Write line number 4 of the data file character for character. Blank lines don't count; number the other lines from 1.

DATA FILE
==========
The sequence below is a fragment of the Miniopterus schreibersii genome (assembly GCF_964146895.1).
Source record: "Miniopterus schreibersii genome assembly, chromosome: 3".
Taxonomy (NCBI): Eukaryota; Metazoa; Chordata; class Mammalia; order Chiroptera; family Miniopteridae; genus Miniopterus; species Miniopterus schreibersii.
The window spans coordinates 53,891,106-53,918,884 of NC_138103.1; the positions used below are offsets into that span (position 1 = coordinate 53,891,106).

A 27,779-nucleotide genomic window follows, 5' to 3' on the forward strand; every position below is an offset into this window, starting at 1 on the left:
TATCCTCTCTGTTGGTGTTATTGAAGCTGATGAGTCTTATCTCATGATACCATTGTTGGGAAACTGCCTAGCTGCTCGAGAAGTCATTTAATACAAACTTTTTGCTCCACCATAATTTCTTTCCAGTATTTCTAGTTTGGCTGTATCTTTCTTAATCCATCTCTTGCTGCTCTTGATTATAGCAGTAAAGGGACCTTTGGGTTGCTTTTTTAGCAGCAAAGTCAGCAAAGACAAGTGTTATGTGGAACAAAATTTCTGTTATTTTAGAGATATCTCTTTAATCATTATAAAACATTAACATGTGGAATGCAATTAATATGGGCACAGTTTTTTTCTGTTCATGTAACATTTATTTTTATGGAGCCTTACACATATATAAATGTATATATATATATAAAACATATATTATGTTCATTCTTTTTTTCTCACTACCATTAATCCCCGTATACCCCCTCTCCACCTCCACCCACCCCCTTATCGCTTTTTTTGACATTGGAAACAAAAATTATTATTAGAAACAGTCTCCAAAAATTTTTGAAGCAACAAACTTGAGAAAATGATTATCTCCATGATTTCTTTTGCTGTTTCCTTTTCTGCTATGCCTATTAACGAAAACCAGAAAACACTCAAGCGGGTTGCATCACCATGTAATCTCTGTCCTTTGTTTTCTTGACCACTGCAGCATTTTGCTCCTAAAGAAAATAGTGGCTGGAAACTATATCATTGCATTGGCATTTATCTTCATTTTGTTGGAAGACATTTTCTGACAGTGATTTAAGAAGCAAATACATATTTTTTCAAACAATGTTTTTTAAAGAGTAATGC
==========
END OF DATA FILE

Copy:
The window spans coordinates 53,891,106-53,918,884 of NC_138103.1; the positions used below are offsets into that span (position 1 = coordinate 53,891,106).